Hotel residents included Beat poets Allen Ginsberg and Gregory Corso, along with novelist William Burroughs. Ginsberg began his magnum opus, Kaddish, in the hotel, located in Paris’s Latin Quarter, while Burroughs completed his most renowned work, the experimental novel Naked Lunch. Joining these Americans were artists from a variety of persuasions (photographers, painters, musicians, performance artists) who hailed from France, Britain, and other parts of the world.

The Beat Hotel tells the story of the power of art and the power of artists to influence one another in positive ways. Hotel owner Madame Rachou only allowed artists to reside in her establishment — and charged them next to nothing to live there. She felt that artists needed time and space to create — and this was her way of acting as a patron of the arts.

A good time was had by all in The Beat Hotel — and this documentary makes you feel as if you were part of it all. Eddie Woods, contributing editor for several Silver Birch Press anthologies, appears in the film — delivering a lively poetry reading outside the hotel.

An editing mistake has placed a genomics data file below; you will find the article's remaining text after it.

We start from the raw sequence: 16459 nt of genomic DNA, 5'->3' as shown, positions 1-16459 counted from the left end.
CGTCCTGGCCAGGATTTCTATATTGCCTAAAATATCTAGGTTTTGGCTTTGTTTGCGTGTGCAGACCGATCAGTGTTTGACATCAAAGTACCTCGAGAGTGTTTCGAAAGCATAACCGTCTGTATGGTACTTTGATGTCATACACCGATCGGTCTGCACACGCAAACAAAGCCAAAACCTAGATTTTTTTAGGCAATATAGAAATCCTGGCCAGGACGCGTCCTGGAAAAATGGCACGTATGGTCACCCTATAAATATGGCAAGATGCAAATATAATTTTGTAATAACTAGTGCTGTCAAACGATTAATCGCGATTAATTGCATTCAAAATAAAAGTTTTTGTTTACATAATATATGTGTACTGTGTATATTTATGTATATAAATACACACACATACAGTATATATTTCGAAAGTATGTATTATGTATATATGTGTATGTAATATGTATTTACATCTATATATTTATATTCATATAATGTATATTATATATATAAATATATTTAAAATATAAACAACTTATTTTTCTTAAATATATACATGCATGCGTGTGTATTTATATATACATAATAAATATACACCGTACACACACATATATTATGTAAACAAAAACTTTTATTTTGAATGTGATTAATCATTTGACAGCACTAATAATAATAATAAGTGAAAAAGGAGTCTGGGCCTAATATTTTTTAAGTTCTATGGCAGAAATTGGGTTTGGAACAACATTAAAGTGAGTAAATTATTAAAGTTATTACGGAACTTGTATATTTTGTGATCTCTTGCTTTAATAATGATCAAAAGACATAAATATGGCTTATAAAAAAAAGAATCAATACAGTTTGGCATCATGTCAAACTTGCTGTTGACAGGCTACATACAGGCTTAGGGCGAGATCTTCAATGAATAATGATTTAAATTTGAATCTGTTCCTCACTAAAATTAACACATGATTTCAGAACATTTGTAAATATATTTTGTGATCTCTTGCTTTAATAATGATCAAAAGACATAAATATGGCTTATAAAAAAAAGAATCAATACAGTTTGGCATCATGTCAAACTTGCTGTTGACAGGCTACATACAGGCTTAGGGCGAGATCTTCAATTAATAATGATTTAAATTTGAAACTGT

Find the movie at Amazon.com.

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$$ Abomunus Craxioms $$

by Catfish McDaris

Mummies are dancers

alcoholics make root beer

jazz down the river

licking stamps

fat automobiles laugh

 

Men die become seagulls and fly

roaches are not happy

people are not very happy

 

People get sicker quicker

the sky is the way out

laughter sounds orange

reality xists

“$$ Abomunus Craxioms $$” is based on the poem of the same name by Bob Kaufman, found on page 306 of  The Beat Book: Writings from the Beat Generation

ABOUT THE AUTHOR: Catfish McDaris has been active in the small press world for 250 years. He lives in a cave at a nudist colony. His biggest seller is Prying: with Jack Micheline & Charles Bukowski. His latest book is a hardcover called Jupiter Orgasma from Lulu.com.

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REMBRANDT—SELF PORTRAIT